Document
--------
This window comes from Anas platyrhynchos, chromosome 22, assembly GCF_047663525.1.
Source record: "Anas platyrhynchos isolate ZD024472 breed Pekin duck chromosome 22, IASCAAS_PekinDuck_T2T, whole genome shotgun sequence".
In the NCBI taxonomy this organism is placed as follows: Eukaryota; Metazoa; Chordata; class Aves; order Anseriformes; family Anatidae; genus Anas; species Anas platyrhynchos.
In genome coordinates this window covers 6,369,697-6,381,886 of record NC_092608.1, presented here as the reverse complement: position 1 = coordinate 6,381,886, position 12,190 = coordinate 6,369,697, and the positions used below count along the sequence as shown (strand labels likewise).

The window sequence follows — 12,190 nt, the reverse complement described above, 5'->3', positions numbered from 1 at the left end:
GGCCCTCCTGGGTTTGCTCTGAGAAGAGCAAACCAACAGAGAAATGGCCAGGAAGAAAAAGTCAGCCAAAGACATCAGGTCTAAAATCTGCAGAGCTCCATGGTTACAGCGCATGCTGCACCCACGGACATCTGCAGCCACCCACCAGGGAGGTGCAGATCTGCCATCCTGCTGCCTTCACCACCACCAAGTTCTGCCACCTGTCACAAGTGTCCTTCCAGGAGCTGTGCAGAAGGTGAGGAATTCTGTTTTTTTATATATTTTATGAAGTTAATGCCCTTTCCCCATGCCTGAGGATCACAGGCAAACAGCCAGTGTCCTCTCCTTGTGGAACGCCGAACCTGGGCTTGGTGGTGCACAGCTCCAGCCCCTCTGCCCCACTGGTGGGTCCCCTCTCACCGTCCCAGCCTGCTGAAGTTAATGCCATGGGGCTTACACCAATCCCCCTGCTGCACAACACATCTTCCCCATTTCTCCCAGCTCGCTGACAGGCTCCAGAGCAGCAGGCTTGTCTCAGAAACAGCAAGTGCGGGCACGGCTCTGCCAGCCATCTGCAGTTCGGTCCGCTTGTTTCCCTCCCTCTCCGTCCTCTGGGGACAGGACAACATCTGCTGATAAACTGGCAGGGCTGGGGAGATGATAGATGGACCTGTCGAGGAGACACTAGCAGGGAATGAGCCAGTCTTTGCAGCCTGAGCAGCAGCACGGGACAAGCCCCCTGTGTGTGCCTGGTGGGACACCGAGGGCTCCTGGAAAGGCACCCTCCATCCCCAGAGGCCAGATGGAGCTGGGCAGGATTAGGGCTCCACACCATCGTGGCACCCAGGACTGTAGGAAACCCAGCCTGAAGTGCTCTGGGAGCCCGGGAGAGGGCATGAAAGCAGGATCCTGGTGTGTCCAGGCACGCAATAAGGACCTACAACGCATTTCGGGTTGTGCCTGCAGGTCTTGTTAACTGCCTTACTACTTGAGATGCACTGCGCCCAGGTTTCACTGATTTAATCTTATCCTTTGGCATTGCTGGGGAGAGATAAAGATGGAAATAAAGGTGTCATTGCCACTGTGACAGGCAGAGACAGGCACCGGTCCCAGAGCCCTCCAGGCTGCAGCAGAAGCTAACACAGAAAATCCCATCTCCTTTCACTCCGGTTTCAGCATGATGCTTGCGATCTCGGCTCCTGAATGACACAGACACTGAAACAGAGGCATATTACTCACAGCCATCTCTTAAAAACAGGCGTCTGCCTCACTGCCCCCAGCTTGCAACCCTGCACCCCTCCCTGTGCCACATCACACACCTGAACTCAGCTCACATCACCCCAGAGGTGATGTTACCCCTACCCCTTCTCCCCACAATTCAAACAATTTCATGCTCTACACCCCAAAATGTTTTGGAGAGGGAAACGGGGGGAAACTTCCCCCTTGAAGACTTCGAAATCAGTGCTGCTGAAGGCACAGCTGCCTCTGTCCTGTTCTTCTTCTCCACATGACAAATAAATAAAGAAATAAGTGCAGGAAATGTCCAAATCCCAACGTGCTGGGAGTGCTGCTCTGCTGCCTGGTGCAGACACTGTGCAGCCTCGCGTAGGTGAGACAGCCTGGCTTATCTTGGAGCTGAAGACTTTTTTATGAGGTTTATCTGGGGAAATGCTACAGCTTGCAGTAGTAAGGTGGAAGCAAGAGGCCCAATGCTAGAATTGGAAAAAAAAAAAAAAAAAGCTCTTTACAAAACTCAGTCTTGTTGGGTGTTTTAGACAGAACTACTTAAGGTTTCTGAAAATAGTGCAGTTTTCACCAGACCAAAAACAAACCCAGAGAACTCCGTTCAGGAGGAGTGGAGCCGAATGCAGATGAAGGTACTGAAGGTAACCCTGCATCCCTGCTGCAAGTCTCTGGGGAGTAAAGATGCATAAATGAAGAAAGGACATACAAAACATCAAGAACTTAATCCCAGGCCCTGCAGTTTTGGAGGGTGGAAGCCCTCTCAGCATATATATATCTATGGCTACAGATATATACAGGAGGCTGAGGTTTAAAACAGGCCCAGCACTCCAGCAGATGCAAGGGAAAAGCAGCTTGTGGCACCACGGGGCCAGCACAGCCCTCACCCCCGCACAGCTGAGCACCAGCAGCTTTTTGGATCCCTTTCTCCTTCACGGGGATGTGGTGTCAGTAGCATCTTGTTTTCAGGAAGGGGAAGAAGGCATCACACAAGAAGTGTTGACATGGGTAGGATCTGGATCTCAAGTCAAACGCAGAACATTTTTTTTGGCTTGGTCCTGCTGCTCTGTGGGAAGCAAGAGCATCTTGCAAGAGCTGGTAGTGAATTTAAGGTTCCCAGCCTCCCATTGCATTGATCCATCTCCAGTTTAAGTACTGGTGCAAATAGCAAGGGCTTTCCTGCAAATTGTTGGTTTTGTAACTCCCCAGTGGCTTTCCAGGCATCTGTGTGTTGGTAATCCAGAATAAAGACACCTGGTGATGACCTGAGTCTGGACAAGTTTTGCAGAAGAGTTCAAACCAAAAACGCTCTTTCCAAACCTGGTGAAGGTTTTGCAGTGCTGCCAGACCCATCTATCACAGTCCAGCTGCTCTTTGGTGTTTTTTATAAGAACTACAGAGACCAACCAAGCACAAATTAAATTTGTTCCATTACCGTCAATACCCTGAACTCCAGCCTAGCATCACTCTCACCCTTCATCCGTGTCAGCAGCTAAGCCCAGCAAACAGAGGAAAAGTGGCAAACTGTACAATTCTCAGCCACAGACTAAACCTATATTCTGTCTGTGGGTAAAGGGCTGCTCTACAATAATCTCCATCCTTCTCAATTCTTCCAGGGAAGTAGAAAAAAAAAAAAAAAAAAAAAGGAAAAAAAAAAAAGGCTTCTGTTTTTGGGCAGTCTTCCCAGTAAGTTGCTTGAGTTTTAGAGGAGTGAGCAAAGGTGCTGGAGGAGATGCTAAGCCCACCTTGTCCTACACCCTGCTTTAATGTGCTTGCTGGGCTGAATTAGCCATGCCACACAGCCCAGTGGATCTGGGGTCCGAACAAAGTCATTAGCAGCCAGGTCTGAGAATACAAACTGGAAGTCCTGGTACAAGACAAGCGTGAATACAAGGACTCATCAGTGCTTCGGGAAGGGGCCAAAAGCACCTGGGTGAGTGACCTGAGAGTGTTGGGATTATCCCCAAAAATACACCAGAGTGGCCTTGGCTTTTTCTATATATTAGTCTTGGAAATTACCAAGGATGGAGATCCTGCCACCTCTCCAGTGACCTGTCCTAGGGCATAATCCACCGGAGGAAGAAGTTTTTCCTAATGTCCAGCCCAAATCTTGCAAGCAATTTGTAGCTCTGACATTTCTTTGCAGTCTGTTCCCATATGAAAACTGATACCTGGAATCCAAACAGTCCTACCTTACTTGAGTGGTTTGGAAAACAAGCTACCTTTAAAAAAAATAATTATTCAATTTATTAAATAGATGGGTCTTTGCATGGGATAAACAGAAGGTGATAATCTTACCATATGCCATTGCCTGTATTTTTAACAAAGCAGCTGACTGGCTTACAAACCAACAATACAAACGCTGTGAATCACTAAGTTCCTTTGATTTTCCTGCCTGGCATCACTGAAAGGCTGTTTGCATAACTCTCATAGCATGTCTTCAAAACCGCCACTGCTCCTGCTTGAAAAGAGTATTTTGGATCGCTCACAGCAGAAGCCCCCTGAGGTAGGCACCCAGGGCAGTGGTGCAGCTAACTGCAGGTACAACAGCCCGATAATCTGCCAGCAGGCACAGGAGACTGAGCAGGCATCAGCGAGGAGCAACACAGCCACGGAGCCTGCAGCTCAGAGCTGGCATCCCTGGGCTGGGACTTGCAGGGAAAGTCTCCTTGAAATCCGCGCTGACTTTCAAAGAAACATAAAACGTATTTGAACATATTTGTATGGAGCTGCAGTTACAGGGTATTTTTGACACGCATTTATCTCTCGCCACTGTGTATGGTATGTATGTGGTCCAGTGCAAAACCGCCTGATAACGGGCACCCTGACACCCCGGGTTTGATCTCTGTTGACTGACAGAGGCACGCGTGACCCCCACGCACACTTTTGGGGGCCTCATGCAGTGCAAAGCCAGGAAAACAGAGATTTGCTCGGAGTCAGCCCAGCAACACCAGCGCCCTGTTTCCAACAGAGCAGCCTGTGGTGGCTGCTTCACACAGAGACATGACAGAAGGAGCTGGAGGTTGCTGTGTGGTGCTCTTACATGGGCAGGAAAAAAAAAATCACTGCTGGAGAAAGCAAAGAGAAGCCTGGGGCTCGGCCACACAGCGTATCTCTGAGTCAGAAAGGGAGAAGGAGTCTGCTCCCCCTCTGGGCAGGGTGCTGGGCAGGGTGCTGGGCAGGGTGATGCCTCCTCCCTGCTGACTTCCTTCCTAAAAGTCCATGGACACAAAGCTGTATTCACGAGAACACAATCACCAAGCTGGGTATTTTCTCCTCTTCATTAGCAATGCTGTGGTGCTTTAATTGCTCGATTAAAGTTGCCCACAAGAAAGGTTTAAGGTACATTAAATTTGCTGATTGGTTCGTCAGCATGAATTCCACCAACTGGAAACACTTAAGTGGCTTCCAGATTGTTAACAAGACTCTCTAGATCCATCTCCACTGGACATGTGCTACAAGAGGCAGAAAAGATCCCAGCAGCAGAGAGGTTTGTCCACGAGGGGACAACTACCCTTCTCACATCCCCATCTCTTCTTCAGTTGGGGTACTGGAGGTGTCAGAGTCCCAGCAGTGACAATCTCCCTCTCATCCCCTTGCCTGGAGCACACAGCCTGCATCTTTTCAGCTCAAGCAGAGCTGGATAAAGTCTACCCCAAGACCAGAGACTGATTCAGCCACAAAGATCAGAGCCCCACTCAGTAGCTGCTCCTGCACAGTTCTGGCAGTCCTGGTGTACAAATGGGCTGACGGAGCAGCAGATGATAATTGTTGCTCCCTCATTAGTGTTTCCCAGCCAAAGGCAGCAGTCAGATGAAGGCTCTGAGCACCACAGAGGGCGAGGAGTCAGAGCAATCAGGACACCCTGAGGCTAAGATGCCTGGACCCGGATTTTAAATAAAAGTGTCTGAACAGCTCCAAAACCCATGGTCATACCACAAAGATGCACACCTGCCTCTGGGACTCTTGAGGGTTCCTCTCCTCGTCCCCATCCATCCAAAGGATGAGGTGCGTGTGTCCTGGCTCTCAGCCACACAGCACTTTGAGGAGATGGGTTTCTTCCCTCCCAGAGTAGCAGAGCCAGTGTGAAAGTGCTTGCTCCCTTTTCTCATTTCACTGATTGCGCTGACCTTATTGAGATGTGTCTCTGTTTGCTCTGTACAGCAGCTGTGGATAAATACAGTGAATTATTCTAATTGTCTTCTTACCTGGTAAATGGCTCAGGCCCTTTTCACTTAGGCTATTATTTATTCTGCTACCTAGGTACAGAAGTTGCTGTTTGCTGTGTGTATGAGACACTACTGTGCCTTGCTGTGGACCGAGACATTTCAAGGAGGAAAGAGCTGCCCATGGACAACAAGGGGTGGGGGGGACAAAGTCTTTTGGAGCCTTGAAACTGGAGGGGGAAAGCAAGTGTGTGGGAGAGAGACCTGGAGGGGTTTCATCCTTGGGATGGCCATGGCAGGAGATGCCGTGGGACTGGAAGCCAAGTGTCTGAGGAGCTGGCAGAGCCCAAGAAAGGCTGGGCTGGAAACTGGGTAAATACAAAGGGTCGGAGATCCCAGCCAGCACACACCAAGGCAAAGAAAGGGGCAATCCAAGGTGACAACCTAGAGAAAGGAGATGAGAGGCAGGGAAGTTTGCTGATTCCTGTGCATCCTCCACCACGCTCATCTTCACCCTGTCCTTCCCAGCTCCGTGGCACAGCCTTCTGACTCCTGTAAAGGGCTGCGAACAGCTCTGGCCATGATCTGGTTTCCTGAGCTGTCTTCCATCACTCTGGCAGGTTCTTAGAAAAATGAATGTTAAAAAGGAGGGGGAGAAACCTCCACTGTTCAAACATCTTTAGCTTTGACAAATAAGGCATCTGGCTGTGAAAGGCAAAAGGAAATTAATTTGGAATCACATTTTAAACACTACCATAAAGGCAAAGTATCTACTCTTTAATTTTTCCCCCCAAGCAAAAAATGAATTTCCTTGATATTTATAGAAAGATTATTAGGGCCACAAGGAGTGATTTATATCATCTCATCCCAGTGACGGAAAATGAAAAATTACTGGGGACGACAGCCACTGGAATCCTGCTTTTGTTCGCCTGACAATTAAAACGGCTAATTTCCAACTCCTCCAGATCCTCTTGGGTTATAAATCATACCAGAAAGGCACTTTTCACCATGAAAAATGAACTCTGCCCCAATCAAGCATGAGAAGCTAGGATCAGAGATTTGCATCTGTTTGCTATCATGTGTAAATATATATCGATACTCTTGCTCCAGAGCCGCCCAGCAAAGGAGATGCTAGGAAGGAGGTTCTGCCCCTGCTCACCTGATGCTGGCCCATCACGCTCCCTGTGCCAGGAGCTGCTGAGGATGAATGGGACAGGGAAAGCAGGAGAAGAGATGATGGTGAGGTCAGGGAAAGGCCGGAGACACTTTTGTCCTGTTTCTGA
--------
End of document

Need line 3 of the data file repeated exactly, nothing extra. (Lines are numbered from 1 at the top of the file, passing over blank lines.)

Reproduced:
In the NCBI taxonomy this organism is placed as follows: Eukaryota; Metazoa; Chordata; class Aves; order Anseriformes; family Anatidae; genus Anas; species Anas platyrhynchos.